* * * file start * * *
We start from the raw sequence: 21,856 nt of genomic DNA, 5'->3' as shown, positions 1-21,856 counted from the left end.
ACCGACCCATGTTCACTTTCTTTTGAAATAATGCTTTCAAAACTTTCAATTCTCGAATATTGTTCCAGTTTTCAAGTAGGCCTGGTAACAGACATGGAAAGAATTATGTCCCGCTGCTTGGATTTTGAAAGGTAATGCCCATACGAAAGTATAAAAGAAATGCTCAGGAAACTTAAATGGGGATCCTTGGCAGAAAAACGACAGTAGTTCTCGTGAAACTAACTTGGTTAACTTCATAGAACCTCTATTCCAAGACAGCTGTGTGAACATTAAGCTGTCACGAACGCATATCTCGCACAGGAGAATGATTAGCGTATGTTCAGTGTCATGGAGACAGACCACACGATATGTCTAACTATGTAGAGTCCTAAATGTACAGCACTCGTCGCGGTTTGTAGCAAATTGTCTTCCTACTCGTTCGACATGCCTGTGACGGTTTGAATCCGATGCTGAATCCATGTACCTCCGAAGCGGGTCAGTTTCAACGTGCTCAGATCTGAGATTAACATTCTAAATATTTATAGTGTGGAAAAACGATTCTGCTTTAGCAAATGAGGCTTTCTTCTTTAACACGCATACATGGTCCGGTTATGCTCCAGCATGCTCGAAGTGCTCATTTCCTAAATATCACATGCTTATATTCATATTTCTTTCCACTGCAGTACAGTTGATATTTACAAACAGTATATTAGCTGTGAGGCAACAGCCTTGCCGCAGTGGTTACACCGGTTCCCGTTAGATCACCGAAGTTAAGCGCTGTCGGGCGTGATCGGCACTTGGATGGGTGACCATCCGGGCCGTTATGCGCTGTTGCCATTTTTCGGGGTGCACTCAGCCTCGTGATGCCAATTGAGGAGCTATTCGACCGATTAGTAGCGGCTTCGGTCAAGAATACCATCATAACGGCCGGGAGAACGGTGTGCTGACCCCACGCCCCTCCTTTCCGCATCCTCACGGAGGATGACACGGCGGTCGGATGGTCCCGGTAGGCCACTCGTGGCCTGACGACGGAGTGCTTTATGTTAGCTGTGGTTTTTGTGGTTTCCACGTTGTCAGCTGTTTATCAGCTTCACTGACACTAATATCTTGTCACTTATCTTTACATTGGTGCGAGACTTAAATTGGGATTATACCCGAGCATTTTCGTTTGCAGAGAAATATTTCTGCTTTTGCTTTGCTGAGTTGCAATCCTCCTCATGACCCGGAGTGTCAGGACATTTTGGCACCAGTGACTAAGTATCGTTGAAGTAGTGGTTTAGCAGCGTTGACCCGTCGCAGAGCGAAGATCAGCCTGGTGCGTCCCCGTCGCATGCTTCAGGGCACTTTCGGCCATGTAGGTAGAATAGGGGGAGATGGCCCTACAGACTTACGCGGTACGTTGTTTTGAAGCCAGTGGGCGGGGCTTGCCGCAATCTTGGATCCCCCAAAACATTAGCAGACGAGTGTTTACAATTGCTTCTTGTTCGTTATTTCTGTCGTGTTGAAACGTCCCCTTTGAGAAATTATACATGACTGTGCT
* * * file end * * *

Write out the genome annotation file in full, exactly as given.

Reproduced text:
We start from the raw sequence: 21,856 nt of genomic DNA, 5'->3' as shown, positions 1-21,856 counted from the left end.
ACCGACCCATGTTCACTTTCTTTTGAAATAATGCTTTCAAAACTTTCAATTCTCGAATATTGTTCCAGTTTTCAAGTAGGCCTGGTAACAGACATGGAAAGAATTATGTCCCGCTGCTTGGATTTTGAAAGGTAATGCCCATACGAAAGTATAAAAGAAATGCTCAGGAAACTTAAATGGGGATCCTTGGCAGAAAAACGACAGTAGTTCTCGTGAAACTAACTTGGTTAACTTCATAGAACCTCTATTCCAAGACAGCTGTGTGAACATTAAGCTGTCACGAACGCATATCTCGCACAGGAGAATGATTAGCGTATGTTCAGTGTCATGGAGACAGACCACACGATATGTCTAACTATGTAGAGTCCTAAATGTACAGCACTCGTCGCGGTTTGTAGCAAATTGTCTTCCTACTCGTTCGACATGCCTGTGACGGTTTGAATCCGATGCTGAATCCATGTACCTCCGAAGCGGGTCAGTTTCAACGTGCTCAGATCTGAGATTAACATTCTAAATATTTATAGTGTGGAAAAACGATTCTGCTTTAGCAAATGAGGCTTTCTTCTTTAACACGCATACATGGTCCGGTTATGCTCCAGCATGCTCGAAGTGCTCATTTCCTAAATATCACATGCTTATATTCATATTTCTTTCCACTGCAGTACAGTTGATATTTACAAACAGTATATTAGCTGTGAGGCAACAGCCTTGCCGCAGTGGTTACACCGGTTCCCGTTAGATCACCGAAGTTAAGCGCTGTCGGGCGTGATCGGCACTTGGATGGGTGACCATCCGGGCCGTTATGCGCTGTTGCCATTTTTCGGGGTGCACTCAGCCTCGTGATGCCAATTGAGGAGCTATTCGACCGATTAGTAGCGGCTTCGGTCAAGAATACCATCATAACGGCCGGGAGAACGGTGTGCTGACCCCACGCCCCTCCTTTCCGCATCCTCACGGAGGATGACACGGCGGTCGGATGGTCCCGGTAGGCCACTCGTGGCCTGACGACGGAGTGCTTTATGTTAGCTGTGGTTTTTGTGGTTTCCACGTTGTCAGCTGTTTATCAGCTTCACTGACACTAATATCTTGTCACTTATCTTTACATTGGTGCGAGACTTAAATTGGGATTATACCCGAGCATTTTCGTTTGCAGAGAAATATTTCTGCTTTTGCTTTGCTGAGTTGCAATCCTCCTCATGACCCGGAGTGTCAGGACATTTTGGCACCAGTGACTAAGTATCGTTGAAGTAGTGGTTTAGCAGCGTTGACCCGTCGCAGAGCGAAGATCAGCCTGGTGCGTCCCCGTCGCATGCTTCAGGGCACTTTCGGCCATGTAGGTAGAATAGGGGGAGATGGCCCTACAGACTTACGCGGTACGTTGTTTTGAAGCCAGTGGGCGGGGCTTGCCGCAATCTTGGATCCCCCAAAACATTAGCAGACGAGTGTTTACAATTGCTTCTTGTTCGTTATTTCTGTCGTGTTGAAACGTCCCCTTTGAGAAATTATACATGACTGTGCT